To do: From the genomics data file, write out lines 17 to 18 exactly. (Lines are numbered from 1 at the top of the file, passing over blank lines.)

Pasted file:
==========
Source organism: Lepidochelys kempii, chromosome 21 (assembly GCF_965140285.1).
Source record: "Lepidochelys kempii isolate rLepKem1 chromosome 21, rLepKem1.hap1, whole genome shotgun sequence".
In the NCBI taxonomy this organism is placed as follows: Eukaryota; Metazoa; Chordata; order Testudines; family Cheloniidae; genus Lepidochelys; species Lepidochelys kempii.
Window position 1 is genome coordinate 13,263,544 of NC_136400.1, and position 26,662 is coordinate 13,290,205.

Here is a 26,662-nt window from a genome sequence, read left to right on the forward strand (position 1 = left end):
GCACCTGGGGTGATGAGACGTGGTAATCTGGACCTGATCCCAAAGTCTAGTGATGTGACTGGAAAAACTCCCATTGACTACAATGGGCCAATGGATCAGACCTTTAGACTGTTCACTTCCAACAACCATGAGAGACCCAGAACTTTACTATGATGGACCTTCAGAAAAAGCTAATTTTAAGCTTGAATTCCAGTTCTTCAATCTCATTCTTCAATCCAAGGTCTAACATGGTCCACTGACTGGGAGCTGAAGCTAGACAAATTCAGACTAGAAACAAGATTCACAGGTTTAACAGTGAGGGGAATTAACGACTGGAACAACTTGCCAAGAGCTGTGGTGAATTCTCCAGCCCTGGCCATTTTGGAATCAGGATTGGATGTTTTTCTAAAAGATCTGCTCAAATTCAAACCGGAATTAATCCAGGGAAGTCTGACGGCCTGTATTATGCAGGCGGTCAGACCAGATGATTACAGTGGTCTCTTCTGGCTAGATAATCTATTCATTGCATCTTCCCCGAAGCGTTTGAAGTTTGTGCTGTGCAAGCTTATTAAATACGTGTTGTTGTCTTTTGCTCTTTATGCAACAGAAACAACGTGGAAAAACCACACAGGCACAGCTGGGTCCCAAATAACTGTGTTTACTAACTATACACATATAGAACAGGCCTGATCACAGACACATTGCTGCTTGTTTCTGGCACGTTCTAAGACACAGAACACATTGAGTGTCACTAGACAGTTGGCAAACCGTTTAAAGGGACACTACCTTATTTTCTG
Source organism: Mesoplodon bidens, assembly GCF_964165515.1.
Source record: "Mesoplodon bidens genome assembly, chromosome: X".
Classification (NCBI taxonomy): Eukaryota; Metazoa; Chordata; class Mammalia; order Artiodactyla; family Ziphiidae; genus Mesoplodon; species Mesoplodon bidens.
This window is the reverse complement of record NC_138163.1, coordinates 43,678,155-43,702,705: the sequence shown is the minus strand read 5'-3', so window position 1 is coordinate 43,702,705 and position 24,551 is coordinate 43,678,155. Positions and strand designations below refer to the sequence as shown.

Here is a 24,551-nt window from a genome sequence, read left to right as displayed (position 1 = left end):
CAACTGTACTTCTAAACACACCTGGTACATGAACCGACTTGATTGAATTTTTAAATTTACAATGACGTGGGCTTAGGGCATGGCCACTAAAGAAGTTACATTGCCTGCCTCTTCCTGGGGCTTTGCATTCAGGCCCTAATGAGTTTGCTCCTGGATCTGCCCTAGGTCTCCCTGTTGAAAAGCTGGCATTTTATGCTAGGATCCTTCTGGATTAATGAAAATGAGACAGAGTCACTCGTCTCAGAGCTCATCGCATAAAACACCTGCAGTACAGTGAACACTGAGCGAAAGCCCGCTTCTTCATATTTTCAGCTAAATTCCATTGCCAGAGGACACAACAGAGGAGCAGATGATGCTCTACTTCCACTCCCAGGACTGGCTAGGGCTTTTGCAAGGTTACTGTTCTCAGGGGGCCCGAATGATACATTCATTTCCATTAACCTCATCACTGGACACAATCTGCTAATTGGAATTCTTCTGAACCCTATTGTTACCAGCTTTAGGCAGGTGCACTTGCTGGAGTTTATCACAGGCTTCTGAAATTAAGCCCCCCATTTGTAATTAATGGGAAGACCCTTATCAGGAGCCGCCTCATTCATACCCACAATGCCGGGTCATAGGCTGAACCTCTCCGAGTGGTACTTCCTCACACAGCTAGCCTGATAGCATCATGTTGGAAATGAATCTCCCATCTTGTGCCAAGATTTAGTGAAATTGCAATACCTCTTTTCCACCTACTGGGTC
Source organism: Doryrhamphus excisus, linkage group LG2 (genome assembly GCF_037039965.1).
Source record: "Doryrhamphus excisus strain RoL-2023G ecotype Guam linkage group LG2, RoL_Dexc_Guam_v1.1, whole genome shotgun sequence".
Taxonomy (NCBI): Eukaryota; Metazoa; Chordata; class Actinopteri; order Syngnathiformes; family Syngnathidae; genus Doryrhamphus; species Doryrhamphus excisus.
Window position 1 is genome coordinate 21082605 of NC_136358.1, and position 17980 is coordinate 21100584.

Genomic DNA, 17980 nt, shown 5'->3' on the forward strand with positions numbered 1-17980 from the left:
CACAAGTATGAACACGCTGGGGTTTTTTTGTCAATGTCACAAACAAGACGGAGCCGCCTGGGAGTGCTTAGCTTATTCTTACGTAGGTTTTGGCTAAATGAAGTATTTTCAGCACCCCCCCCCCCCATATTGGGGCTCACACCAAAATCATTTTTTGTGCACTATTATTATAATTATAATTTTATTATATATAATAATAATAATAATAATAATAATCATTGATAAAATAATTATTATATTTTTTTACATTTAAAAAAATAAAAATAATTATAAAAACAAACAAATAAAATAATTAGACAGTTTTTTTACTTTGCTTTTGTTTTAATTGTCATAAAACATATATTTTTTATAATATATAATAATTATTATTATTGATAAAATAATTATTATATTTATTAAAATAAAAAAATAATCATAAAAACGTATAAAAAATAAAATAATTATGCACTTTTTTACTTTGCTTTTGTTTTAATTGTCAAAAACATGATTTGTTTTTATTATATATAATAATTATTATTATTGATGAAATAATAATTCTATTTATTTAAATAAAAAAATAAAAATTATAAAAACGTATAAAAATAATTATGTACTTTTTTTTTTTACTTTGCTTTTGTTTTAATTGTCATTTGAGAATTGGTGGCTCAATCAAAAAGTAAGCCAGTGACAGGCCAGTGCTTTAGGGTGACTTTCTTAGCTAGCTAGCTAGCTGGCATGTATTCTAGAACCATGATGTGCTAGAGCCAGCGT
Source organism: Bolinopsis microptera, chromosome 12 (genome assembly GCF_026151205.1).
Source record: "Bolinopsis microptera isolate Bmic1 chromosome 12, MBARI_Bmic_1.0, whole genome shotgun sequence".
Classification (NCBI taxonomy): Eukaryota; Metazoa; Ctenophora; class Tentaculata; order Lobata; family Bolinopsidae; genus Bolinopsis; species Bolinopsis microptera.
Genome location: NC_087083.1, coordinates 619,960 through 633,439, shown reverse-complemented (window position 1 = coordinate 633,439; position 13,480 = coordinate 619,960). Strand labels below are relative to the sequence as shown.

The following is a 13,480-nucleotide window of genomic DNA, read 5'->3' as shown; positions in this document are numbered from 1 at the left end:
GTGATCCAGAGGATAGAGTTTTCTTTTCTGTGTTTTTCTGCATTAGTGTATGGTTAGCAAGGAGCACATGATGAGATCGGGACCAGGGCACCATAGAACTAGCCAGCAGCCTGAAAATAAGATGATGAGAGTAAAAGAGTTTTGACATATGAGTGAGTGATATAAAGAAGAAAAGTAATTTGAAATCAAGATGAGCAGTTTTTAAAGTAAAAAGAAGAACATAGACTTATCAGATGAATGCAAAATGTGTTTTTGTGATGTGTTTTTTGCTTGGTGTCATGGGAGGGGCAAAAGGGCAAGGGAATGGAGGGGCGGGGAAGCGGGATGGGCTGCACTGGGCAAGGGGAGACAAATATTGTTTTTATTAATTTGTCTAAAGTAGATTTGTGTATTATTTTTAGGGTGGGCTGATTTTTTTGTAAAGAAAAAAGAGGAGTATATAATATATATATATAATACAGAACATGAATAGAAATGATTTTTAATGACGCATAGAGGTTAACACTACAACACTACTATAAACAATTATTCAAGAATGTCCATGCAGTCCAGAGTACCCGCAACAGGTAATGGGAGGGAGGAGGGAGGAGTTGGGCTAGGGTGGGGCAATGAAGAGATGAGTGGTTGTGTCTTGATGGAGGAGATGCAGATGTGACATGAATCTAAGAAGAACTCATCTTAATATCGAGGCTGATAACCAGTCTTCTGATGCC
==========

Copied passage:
Genomic DNA, 17980 nt, shown 5'->3' on the forward strand with positions numbered 1-17980 from the left:
CACAAGTATGAACACGCTGGGGTTTTTTTGTCAATGTCACAAACAAGACGGAGCCGCCTGGGAGTGCTTAGCTTATTCTTACGTAGGTTTTGGCTAAATGAAGTATTTTCAGCACCCCCCCCCCCCATATTGGGGCTCACACCAAAATCATTTTTTGTGCACTATTATTATAATTATAATTTTATTATATATAATAATAATAATAATAATAATAATCATTGATAAAATAATTATTATATTTTTTTACATTTAAAAAAATAAAAATAATTATAAAAACAAACAAATAAAATAATTAGACAGTTTTTTTACTTTGCTTTTGTTTTAATTGTCATAAAACATATATTTTTTATAATATATAATAATTATTATTATTGATAAAATAATTATTATATTTATTAAAATAAAAAAATAATCATAAAAACGTATAAAAAATAAAATAATTATGCACTTTTTTACTTTGCTTTTGTTTTAATTGTCAAAAACATGATTTGTTTTTATTATATATAATAATTATTATTATTGATGAAATAATAATTCTATTTATTTAAATAAAAAAATAAAAATTATAAAAACGTATAAAAATAATTATGTACTTTTTTTTTTTACTTTGCTTTTGTTTTAATTGTCATTTGAGAATTGGTGGCTCAATCAAAAAGTAAGCCAGTGACAGGCCAGTGCTTTAGGGTGACTTTCTTAGCTAGCTAGCTAGCTGGCATGTATTCTAGAACCATGATGTGCTAGAGCCAGCGT